It’s snowing when our plane touches down in Washington, D.C. Christmas morning, cold and dark. The terminal doors slide open and we are hit with a blast of bitter air. We bundle the girl in blankets and she stares through the car windows at the falling flakes of snow. The wipers beat back and forth and the tires hiss through the slush as we pass through an ice-crusted expanse of overpasses and parking lots. Everything feels depressed, not well. It’s as if the entire East Coast is a contiguous gray highway. We’re not in California anymore.
This is Zoë’s first extended trip. She’ll be introduced to snow and cold, to new beds, to new people. Fourteen days of unfamiliarity and family. What were we thinking?
When we pull up to Elise’s brother’s house in D.C., I sit in the car for a moment and think, Let’s keep driving. Then the front door of the house opens and the relatives are on us. Actually, they’re on Zoë, hugging and kissing and squeezing her. Zoë’s cousins are sick. They’re little faucets of phlegm. The boy cousin holds Zoë by the ears and sneezes. Then he coughs. Then someone tells him to cover his mouth and he does, and coughs and wipes his hand on her head. Zoë just sits and stares. In fact, she’s in love. I love her cousins, too, though I’d like them better now if they were wrapped in plastic.
Zoë gets loads of gifts. The house is wall-to-wall wrapping paper and family. The family cat has gone into hiding. I’m hiding behind a book. I look over at Zoë and see that her cousin is exploring her nose with his tongue. That can’t be good. We should go for a walk. So I wrap Zoë in a snowsuit that makes her look like a yeti and we head out into the searing cold and come back in ten minutes. She naps with her face buried in a blanket.
After two days we cram with Elise’s parents into a car and drive north. We stop in Brooklyn, and visit Elise’s grandmother. Zoë is fascinated by her great-grandmother’s squeaky voice and amazed when her great-grandmother grabs her ears and drags her in for a mouth-to-mouth kiss. After lunch, after another mouth-to-mouth kiss, we head into Manhattan.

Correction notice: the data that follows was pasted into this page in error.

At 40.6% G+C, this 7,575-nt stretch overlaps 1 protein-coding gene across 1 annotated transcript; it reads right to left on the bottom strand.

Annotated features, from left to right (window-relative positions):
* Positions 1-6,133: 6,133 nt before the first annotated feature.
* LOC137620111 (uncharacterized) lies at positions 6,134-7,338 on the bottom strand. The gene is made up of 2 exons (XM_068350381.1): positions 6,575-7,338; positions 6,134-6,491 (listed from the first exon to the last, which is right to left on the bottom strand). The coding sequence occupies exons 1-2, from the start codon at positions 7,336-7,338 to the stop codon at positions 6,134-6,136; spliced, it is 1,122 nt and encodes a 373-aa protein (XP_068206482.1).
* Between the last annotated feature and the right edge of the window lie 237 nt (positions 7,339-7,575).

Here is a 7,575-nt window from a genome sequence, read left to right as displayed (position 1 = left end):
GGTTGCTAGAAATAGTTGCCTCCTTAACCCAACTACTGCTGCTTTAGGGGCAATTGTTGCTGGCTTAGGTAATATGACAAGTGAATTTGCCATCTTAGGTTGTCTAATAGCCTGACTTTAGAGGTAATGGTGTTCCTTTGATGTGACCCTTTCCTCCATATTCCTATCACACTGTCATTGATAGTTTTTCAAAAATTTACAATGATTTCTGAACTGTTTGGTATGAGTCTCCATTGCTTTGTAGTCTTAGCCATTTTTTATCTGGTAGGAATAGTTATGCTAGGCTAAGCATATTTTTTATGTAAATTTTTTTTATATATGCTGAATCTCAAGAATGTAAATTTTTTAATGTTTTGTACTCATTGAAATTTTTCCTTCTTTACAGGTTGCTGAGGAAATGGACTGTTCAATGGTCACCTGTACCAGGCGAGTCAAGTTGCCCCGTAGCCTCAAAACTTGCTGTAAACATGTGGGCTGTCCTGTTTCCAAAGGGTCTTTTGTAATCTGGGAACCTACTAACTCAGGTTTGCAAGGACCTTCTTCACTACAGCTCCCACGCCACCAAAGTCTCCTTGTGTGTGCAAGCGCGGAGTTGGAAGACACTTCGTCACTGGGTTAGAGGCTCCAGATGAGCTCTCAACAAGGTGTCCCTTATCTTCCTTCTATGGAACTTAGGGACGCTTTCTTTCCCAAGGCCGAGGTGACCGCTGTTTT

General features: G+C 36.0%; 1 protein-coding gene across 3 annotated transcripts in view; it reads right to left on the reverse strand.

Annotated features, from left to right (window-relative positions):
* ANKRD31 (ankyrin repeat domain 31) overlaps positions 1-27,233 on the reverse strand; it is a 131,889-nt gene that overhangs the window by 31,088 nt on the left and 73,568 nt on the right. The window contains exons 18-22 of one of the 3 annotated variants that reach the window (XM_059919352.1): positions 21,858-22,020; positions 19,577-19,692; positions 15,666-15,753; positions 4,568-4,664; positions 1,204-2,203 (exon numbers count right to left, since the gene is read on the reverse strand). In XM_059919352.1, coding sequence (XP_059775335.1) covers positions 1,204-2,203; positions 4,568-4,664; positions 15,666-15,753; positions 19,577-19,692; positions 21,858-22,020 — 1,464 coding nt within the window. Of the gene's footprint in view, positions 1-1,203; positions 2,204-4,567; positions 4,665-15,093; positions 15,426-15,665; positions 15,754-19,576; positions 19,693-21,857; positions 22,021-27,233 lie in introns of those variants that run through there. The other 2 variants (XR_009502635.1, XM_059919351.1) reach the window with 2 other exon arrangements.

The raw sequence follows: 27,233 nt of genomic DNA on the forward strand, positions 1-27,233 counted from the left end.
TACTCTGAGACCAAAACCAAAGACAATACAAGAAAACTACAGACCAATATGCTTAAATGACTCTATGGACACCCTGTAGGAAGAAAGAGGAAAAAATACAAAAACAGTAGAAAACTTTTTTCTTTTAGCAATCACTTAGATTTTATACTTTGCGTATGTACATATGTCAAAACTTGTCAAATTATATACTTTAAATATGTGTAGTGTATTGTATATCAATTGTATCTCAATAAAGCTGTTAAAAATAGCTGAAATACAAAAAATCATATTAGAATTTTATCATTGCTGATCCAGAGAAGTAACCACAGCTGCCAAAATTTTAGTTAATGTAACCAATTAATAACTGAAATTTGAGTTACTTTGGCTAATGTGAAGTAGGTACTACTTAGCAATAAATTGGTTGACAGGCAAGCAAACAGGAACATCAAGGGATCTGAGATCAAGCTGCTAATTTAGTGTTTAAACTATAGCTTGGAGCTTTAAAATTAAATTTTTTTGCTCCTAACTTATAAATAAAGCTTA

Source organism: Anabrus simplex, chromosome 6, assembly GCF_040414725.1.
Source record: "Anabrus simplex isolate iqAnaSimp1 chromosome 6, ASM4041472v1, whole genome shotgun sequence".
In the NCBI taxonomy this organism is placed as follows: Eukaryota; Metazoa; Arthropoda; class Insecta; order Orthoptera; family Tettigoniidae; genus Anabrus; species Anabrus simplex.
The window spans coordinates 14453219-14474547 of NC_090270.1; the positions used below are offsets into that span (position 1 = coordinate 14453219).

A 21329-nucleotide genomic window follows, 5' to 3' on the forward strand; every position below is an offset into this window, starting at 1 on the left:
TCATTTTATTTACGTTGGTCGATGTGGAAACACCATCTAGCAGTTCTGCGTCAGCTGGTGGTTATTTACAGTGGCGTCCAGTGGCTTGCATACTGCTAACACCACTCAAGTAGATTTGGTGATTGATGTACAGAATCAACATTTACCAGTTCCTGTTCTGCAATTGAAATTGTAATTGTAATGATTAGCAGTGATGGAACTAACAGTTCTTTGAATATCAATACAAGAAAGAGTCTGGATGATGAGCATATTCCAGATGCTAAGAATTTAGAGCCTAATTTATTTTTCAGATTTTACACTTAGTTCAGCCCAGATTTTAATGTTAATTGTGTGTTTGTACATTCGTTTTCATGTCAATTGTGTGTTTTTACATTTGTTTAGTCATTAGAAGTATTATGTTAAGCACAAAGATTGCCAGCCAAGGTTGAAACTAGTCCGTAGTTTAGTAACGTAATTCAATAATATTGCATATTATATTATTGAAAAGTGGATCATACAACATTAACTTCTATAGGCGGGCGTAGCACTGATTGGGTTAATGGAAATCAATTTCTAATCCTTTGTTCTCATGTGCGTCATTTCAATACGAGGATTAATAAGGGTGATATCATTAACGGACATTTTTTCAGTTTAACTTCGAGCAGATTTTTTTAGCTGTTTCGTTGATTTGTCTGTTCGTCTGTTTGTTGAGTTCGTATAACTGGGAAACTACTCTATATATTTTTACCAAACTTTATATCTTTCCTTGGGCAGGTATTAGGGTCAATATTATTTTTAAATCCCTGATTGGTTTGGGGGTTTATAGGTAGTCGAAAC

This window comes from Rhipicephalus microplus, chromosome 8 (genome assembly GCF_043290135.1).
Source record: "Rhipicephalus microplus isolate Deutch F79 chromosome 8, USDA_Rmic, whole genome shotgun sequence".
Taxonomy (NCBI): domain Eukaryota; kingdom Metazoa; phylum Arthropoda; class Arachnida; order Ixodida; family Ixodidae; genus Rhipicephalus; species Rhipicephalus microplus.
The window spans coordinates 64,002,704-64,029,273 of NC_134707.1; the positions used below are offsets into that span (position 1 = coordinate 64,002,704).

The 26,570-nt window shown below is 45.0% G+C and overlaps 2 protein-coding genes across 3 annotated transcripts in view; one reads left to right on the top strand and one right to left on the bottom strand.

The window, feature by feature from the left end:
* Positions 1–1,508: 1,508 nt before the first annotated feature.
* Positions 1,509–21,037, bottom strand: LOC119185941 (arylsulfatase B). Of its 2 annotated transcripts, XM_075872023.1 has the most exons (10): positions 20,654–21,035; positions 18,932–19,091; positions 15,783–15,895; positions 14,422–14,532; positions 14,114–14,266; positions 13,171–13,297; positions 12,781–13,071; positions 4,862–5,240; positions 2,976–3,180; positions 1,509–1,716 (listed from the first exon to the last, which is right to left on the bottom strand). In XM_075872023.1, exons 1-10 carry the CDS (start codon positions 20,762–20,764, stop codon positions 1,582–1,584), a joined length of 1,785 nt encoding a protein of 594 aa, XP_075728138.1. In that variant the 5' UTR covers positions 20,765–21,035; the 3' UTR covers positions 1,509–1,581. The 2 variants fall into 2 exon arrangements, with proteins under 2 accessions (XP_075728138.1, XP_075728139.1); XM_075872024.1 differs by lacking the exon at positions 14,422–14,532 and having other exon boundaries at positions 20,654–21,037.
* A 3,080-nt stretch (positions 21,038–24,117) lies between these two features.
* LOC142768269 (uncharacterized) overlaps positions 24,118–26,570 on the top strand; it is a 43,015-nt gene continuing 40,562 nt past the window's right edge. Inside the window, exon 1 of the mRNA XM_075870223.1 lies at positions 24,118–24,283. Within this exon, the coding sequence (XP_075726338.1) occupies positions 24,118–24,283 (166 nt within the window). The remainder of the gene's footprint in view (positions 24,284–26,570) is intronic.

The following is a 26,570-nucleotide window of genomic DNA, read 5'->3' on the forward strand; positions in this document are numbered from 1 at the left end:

We’re on our own, finally. We spend the day in the Village hopping from café to café, searching for hot chocolate and a comfortable place to breast-feed. The first café has weak hot chocolate and hard wooden seats. The next café has hot chocolate you can stand your spoon in but only stools to sit on. We settle at Doma, a café with cozy seats and wide windows looking out on Seventh Avenue. The woman next to us gushes over Zoë. Elise whispers, “She looks like Hilary Swank’s sister.” It is Hilary Swank. She’s playing chess with her husband, and Zoë spends the afternoon tossing her toy under their table and they keep picking it up and giving it back. We spend the afternoon reading books and ignoring the fact that we recognize Hilary Swank. The only problem with Doma is its coffee, a problem for a café, which combines being bad with being expensive.
We spend the next day in more cafés drinking more hot chocolate. Occasionally we bundle up for a walk in the cold. Once we see Sarah Jessica Parker walking down the other side of the street with her baby in her Baby Björn and she waves at us and we wave at her before diving back into a café.
Night comes. Zoë’s nose was already running but now it’s sprinting. She sleeps fitfully, can’t breathe. We hear her wheezing on the makeshift bed of cushions we’ve set up next to our bed in the apartment where we’re staying.
It sounds as if she’s trying to drag the last bits of a milk shake through a straw. By midnight her nose is completely clogged. We get out The Snot-Suction Thing.
The Snot-Suction Thing looks like an onion with a nose. Its light-blue color could be called Hospital Sick. It is medieval, emphasis on “eval.” But when we shove its nose up Zoë’s nose, and release the onion, The Snot-Suction Thing yanks out a satisfying sinewy strand of goo. Zoë feels better and sleeps, at least for the hour until we de-snot her again. During the night, “de-snot” becomes a verb.